by Dr Phumzile Mlambo-Ngcuka
12 July 2015
We are entering this new phase of development with vital experience. We learnt from the Millennium Development Goals that gender equality is a pre-requisite for success in achieving international goals. It’s not easy. Analysis from 168 countries on progress in implementing the Beijing Platform for Action – our global blueprint for achievement of gender equality and women’s empowerment – showed that no country has achieved gender equality, and spotlit pervasive constraints.
Financing of course is a major issue: gaps in addressing gender equality commitments at a national level are reported as high as 90 per cent. But, as we flood into Addis Ababa this week to agree on the importance of financing for development, let’s remember that what we seek must go beyond fully-financed business as usual. For development to be truly sustainable we also need to shake up the status quo and work for systemic change. The gender equality goal and gender-sensitive targets throughout the proposed sustainable development agenda are ambitious and comprehensive. To achieve them we will need to shed the constraints that limited the success of the previous cycle, with transformative financing for gender equality and women’s empowerment.
Globally, women on average are paid 24% less than men. We are challenging employers in the public and private sectors to take a hard look at their payrolls. Data from France, Germany, Sweden and Turkey suggest that women earn 31% – 75% less than men over their lifetimes. In developing regions, up to 95% of women’s employment is informal, in jobs that are unprotected by labour laws and lack social protection.
Globally, women spend 2.5 times more of their time on unpaid care and domestic work than men. This is a structural cause of gender inequality, along with violence against women, restricted education, limited control over assets and property, and unequal participation in private and public decision making.
Over a lifetime, and all over the world, the combination of these factors adds up to a devastating loss of security, status and rights. These facts are indictments of the current status quo. They are reflections – and reinforcements – of economies and societies that chronically undervalue girls and women.
But the tide is turning. Women’s organizations and civil society more broadly have been key engines for change, and continue to play an essential role in demanding the accountability of all stakeholders for the full implementation of international norms and standards on gender equality and women’s empowerment. Our work on gender-responsive planning and budgeting, undertaken in 73 countries worldwide, confirms that well-targeted spending of increases in domestically mobilized resources and development aid can contribute to the realization of women’s rights.
Governments are waking up to what society has been missing. In Tanzania, primary school fees were abolished and farm input subsidies were reintroduced in response to lobbying by women’s organizations to ensure that government budgets support women’s rights. Cambodia, Costa Rica, Mauritius and Sri Lanka have reduced spending on security and the military and redirected resources to fund social protection, while Bolivia and Botswana are using revenue from natural resources to fund universal social pensions. Sweden has the world’s first feminist government with gender equality permeating government policy.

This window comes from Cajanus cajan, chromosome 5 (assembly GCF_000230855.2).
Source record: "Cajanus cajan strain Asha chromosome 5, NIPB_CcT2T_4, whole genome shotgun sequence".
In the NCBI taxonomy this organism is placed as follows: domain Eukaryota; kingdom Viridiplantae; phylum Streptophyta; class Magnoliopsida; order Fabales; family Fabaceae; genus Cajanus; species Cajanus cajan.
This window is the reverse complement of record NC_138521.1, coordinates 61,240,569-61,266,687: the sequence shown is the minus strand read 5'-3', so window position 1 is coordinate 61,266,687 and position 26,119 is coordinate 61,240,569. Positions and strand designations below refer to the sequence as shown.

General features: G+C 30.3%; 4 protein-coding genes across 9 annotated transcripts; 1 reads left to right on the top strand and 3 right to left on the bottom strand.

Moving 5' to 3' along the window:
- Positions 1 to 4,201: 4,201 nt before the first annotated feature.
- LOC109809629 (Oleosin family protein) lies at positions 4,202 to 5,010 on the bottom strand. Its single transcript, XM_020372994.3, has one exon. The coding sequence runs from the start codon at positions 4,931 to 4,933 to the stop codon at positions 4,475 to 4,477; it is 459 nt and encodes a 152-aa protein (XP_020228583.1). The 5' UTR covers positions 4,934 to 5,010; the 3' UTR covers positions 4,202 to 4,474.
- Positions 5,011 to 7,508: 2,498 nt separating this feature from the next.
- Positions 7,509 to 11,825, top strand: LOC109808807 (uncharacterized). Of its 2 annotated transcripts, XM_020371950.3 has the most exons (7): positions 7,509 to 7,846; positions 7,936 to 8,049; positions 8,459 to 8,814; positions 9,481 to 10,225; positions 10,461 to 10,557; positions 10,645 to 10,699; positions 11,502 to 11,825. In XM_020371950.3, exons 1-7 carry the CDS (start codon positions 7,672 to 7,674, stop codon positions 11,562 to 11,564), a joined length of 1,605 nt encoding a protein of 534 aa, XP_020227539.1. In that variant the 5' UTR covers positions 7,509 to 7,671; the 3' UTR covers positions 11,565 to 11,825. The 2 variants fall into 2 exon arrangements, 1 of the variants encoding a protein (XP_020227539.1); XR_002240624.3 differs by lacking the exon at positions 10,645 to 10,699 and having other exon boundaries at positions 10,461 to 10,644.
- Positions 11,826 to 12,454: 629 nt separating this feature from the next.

Official Development Assistance allocations must prioritize sectors where spending remains inadequate, such as agriculture, women’s enterprises, transport, energy, water and sanitation and social protection including early education and care services. Addressing the gaps in these sectors is essential for reducing and redistributing women and girls’ unpaid care and domestic work so they have more time to participate in education, learning and economic activities. So far, the record on this has been dismal: in OECD-DAC reviews, only 5% of all aid targeted gender equality as a principal objective in 2012-2013. When it comes to aid investment in women’s economic empowerment, the percentage was even lower – 2 % – and aid to economic and productive sectors has remained flat.
The private sector is a vital counterpart to public action, and must take full account of the gender implications of its investments as well as its own internal operations, taking responsibility for how it employs people. The scrutiny of employment conditions, workers’ health and safety, for example, must extend beyond what happens in parent firms to the millions of women workers who are working throughout the value chain. We also need trade unions and workers’ movements to get on board.
To build momentum in all these areas, we need better data, more effective national gender equality machineries and greater efforts to make gender mainstreaming the standard strategy in government policy making. Governments can increase political participation through special measures; address discriminatory laws, and ensure implementation of current beneficial measures through well-chosen policies, for example that reduce and redistribute unpaid care work, and address the barriers that women and women-owned businesses face in accessing financial services, investment, and technology. When these measures are able to reach those who are most disadvantaged, they will make far-reaching contributions to creating enabling environments and addressing the underlying structures of inequality.
We now have an opportunity to drive transformative change for gender equality and the empowerment of women and girls. The international community must now show the political resolve to endorse a comprehensive global financing framework that matches the ambition of the new development agenda, one that is farsighted, and that will make women’s rights and equality a reality.